mashoo
mashoo

kite-portable

NOTA BENE: Without further elaboration, here is some tried and trusted safety information. Wires suspended in the wind will accumulate static charge. My current solution is to use high-value (0.1 - 1 megohm) resistors between the base of the antenna (or antenna feeder) and ground. A spark gap is another method, but I don’t fancy sparks. Talking of which, don’t fly a kite in a lightning storm; or near electricity supply cables; or near horses; et cetera.

I wanted to escape the QRM of suburbia; and I wanted to get some exercise and fresh air; and so I decided to fly a kite antenna.

First, I needed some knowledge. The first site I encountered on the web was G4VGO’s kite and balloon antenna site. Lots of good info there. And then I wanted some advice about choosing a kite. G4ROJ’s site got me thinking about sleds, and then the Midlands Kite Fliers gave me a welcome and a helping hand.

For antenna and feeder, I use 1mm bare aluminium wire. Lighter and cheaper than copper, it will not take a lot of strain, but it knows how to fly.

The kite I have used so far is a Premier Power Sled 24 (no longer available at Kiteworld, but they sell equivalent models). This kite does not pull quite vertically, even in a stiff breeze. Other kite types, such as delta conynes and other box kites, are reputed to pull more vertically; they are also supposed to be more stable in gusty winds.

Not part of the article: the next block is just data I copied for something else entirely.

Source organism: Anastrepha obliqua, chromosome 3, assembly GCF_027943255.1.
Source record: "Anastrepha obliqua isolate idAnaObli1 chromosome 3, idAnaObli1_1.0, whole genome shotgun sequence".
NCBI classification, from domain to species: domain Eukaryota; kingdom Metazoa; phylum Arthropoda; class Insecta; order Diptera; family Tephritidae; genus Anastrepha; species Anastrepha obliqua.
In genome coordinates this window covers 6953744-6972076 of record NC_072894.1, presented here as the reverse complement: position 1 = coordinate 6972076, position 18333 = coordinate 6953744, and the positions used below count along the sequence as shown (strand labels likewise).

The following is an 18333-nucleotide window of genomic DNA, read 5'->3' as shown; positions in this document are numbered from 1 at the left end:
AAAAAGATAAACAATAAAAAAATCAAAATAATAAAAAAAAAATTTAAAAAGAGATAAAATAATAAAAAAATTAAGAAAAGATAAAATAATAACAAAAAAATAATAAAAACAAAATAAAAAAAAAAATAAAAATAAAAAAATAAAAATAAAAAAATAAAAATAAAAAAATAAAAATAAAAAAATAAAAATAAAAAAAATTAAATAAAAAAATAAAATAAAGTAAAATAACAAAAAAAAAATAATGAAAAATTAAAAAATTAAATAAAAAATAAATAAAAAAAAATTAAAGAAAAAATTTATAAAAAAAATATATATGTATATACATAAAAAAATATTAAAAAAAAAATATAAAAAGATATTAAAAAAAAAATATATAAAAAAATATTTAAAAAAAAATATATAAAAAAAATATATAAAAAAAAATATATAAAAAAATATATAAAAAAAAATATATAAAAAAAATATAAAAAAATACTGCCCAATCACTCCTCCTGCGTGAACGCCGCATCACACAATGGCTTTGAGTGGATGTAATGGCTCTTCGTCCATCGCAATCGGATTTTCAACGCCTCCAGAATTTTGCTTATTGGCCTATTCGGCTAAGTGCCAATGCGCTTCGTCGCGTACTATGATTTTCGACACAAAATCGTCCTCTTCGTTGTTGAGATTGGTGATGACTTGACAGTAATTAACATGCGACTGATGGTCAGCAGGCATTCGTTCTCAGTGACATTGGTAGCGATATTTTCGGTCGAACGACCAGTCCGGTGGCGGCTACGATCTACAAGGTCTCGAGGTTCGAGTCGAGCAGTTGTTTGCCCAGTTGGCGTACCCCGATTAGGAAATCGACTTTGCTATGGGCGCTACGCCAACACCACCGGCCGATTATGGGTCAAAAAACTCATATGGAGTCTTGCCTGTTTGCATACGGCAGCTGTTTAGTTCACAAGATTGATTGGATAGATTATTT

For this kite I have used 250lb flying line. I secure the kite to the ground with dog stakes. The other piece of gear that springs to mind is a grip, which I use to walk the kite down.

Having found traditional flying line spools time-consuming and size-restricting, one thing I have developed for myself is a winder for flying line, antenna wire and support cord. It is a 600mm length of 40mm diameter PVC pipe, with notches cut 100mm into the ends. Winding and unwinding is now quite fast.

Another recent innovation is to wrap gaffer tape over the flying line before tying it to another piece of flying line; this is to reduce friction; probably not as reliable or as lightweight as proper sleeving, but I was in a hurry.

I have discovered another use for that grip. Having used it to walk the sled kite down, push it over the spars at the front of the kite, to close the air inlets and prevent the kite from lifting off again.


kite antennas: inverted vee variable vertical